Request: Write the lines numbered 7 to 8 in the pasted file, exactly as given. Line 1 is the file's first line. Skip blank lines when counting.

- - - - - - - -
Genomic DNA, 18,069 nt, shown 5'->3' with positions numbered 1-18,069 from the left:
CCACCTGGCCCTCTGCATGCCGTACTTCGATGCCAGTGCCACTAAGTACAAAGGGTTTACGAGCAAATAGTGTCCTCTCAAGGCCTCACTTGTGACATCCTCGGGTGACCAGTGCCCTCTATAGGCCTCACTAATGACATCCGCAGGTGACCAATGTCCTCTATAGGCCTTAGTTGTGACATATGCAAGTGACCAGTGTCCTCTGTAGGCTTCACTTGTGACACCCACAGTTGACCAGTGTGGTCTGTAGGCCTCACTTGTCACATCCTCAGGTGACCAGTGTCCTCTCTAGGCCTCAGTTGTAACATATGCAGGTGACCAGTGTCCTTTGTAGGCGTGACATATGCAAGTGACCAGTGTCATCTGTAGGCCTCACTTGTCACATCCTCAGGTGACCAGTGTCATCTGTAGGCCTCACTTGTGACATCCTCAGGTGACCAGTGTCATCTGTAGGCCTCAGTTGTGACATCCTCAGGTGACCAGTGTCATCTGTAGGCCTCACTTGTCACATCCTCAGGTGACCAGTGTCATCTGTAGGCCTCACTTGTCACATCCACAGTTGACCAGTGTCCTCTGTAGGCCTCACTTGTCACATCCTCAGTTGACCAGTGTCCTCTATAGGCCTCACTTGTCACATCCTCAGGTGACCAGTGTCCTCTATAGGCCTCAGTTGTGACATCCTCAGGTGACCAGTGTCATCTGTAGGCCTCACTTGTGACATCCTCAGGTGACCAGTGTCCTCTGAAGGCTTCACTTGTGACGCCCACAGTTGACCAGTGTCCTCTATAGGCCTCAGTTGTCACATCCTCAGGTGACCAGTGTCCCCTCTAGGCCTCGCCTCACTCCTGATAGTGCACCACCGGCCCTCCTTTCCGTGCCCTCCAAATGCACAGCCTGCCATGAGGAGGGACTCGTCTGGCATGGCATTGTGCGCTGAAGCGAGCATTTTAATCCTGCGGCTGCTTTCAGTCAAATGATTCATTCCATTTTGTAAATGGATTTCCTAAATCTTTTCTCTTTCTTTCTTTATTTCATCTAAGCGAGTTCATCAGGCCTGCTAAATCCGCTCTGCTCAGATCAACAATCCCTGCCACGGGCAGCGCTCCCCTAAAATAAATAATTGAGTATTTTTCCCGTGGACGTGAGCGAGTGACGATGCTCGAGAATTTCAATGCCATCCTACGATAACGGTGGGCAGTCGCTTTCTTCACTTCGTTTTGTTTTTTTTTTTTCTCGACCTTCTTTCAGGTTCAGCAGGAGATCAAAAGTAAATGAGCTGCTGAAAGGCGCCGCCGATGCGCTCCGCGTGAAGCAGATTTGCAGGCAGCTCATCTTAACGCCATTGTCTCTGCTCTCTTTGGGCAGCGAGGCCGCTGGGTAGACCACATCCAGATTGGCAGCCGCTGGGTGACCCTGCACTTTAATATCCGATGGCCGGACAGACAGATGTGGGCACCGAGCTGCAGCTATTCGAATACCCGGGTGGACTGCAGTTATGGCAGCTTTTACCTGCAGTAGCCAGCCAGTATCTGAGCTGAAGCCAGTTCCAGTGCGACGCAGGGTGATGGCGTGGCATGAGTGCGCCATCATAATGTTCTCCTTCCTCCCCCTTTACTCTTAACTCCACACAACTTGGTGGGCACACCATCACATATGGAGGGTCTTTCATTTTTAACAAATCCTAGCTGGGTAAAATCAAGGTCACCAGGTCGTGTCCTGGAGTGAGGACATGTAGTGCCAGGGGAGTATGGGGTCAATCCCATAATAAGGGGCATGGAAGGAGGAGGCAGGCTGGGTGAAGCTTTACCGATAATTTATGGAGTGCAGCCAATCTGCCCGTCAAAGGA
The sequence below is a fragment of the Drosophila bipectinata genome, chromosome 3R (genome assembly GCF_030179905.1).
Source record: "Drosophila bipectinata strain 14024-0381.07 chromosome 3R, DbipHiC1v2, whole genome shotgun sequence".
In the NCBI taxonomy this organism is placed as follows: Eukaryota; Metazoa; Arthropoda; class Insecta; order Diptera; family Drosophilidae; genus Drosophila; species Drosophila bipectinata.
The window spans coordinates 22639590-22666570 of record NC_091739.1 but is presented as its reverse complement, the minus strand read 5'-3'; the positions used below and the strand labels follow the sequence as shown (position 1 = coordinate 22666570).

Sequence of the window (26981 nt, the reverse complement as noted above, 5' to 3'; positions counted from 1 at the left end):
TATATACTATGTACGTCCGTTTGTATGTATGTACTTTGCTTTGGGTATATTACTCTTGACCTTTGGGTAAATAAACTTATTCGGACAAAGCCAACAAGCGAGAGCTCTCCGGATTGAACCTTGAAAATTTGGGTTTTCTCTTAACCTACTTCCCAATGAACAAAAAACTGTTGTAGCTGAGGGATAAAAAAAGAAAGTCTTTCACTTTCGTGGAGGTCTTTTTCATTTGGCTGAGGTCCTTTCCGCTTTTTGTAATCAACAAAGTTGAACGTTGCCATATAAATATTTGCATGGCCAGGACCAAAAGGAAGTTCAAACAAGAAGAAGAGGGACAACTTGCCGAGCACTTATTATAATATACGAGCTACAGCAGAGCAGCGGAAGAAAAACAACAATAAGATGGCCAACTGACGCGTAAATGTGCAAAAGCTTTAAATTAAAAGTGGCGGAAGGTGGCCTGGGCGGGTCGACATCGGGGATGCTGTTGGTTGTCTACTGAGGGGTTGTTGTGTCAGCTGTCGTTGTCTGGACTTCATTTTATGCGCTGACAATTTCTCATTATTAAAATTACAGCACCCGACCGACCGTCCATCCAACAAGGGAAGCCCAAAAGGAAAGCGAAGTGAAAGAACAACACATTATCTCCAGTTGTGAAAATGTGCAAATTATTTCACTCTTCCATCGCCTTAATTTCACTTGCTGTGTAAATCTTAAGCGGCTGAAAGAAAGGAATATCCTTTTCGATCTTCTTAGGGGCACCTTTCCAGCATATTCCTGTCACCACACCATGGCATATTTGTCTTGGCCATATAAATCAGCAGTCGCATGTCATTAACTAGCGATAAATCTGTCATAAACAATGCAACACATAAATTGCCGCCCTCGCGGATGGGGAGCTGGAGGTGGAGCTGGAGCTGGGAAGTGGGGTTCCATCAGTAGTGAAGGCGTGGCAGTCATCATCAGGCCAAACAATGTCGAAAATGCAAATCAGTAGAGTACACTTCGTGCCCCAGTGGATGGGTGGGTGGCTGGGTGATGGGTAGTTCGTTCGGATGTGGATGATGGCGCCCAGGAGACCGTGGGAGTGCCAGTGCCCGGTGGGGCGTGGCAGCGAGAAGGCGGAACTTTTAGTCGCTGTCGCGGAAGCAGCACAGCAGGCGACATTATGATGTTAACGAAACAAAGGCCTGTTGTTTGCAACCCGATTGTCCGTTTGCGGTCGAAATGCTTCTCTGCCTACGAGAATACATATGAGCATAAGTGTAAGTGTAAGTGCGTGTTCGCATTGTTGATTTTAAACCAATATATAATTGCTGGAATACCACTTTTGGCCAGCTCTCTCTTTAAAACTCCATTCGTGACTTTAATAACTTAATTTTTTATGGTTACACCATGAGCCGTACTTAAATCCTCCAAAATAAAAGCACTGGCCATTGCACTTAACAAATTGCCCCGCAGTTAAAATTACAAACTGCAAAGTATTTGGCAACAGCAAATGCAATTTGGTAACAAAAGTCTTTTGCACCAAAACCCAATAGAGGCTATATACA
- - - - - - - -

Sequence of the window (26981 nt, the reverse complement as noted above, 5' to 3'; positions counted from 1 at the left end):
TATATACTATGTACGTCCGTTTGTATGTATGTACTTTGCTTTGGGTATATTACTCTTGACCTTTGGGTAAATAAACTTATTCGGACAAAGCCAACAAGCGAGAGCTCTCCGGATTGAACCTTGAAAATTTGGGTTTTCTCTTAACCTACTTCCCAATGAACAAAAAACTGTTGTAGCTGAGGGATAAAAAAAGAAAGTCTTTCACTTTCGTGGAGGTCTTTTTCATTTGGCTGAGGTCCTTTCCGCTTTTTGTAATCAACAAAGTTGAACGTTGCCATATAAATATTTGCATGGCCAGGACCAAAAGGAAGTTCAAACAAGAAGAAGAGGGACAACTTGCCGAGCACTTATTATAATATACGAGCTACAGCAGAGCAGCGGAAGAAAAACAACAATAAGATGGCCAACTGACGCGTAAATGTGCAAAAGCTTTAAATTAAAAGTGGCGGAAGGTGGCCTGGGCGGGTCGACATCGGGGATGCTGTTGGTTGTCTACTGAGGGGTTGTTGTGTCAGCTGTCGTTGTCTGGACTTCATTTTATGCGCTGACAATTTCTCATTATTAAAATTACAGCACCCGACCGACCGTCCATCCAACAAGGGAAGCCCAAAAGGAAAGCGAAGTGAAAGAACAACACATTATCTCCAGTTGTGAAAATGTGCAAATTATTTCACTCTTCCATCGCCTTAATTTCACTTGCTGTGTAAATCTTAAGCGGCTGAAAGAAAGGAATATCCTTTTCGATCTTCTTAGGGGCACCTTTCCAGCATATTCCTGTCACCACACCATGGCATATTTGTCTTGGCCATATAAATCAGCAGTCGCATGTCATTAACTAGCGATAAATCTGTCATAAACAATGCAACACATAAATTGCCGCCCTCGCGGATGGGGAGCTGGAGGTGGAGCTGGAGCTGGGAAGTGGGGTTCCATCAGTAGTGAAGGCGTGGCAGTCATCATCAGGCCAAACAATGTCGAAAATGCAAATCAGTAGAGTACACTTCGTGCCCCAGTGGATGGGTGGGTGGCTGGGTGATGGGTAGTTCGTTCGGATGTGGATGATGGCGCCCAGGAGACCGTGGGAGTGCCAGTGCCCGGTGGGGCGTGGCAGCGAGAAGGCGGAACTTTTAGTCGCTGTCGCGGAAGCAGCACAGCAGGCGACATTATGATGTTAACGAAACAAAGGCCTGTTGTTTGCAACCCGATTGTCCGTTTGCGGTCGAAATGCTTCTCTGCCTACGAGAATACATATGAGCATAAGTGTAAGTGTAAGTGCGTGTTCGCATTGTTGATTTTAAACCAATATATAATTGCTGGAATACCACTTTTGGCCAGCTCTCTCTTTAAAACTCCATTCGTGACTTTAATAACTTAATTTTTTATGGTTACACCATGAGCCGTACTTAAATCCTCCAAAATAAAAGCACTGGCCATTGCACTTAACAAATTGCCCCGCAGTTAAAATTACAAACTGCAAAGTATTTGGCAACAGCAAATGCAATTTGGTAACAAAAGTCTTTTGCACCAAAACCCAATAGAGGCTATATACA